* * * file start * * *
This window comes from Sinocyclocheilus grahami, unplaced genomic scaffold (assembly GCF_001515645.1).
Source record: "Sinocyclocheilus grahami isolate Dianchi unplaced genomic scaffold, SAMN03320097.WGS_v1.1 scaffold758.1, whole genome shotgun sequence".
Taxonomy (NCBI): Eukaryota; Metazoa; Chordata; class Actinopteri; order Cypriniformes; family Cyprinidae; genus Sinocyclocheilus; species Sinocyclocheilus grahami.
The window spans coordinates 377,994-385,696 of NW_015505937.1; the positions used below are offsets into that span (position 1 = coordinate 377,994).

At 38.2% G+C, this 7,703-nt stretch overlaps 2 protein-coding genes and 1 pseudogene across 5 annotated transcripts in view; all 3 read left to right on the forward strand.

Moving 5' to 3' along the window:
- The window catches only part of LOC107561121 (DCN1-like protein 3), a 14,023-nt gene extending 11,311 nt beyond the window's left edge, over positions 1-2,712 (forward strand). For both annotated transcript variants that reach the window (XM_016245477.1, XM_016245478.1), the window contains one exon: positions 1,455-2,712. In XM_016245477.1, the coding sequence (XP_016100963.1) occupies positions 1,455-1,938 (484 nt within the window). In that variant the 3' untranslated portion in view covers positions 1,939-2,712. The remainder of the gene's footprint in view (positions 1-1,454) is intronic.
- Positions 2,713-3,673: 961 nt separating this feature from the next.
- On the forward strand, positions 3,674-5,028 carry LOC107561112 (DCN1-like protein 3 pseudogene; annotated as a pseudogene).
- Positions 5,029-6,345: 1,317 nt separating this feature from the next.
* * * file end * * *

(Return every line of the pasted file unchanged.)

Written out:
This window comes from Sinocyclocheilus grahami, unplaced genomic scaffold (assembly GCF_001515645.1).
Source record: "Sinocyclocheilus grahami isolate Dianchi unplaced genomic scaffold, SAMN03320097.WGS_v1.1 scaffold758.1, whole genome shotgun sequence".
Taxonomy (NCBI): Eukaryota; Metazoa; Chordata; class Actinopteri; order Cypriniformes; family Cyprinidae; genus Sinocyclocheilus; species Sinocyclocheilus grahami.
The window spans coordinates 377,994-385,696 of NW_015505937.1; the positions used below are offsets into that span (position 1 = coordinate 377,994).

At 38.2% G+C, this 7,703-nt stretch overlaps 2 protein-coding genes and 1 pseudogene across 5 annotated transcripts in view; all 3 read left to right on the forward strand.

Moving 5' to 3' along the window:
- The window catches only part of LOC107561121 (DCN1-like protein 3), a 14,023-nt gene extending 11,311 nt beyond the window's left edge, over positions 1-2,712 (forward strand). For both annotated transcript variants that reach the window (XM_016245477.1, XM_016245478.1), the window contains one exon: positions 1,455-2,712. In XM_016245477.1, the coding sequence (XP_016100963.1) occupies positions 1,455-1,938 (484 nt within the window). In that variant the 3' untranslated portion in view covers positions 1,939-2,712. The remainder of the gene's footprint in view (positions 1-1,454) is intronic.
- Positions 2,713-3,673: 961 nt separating this feature from the next.
- On the forward strand, positions 3,674-5,028 carry LOC107561112 (DCN1-like protein 3 pseudogene; annotated as a pseudogene).
- Positions 5,029-6,345: 1,317 nt separating this feature from the next.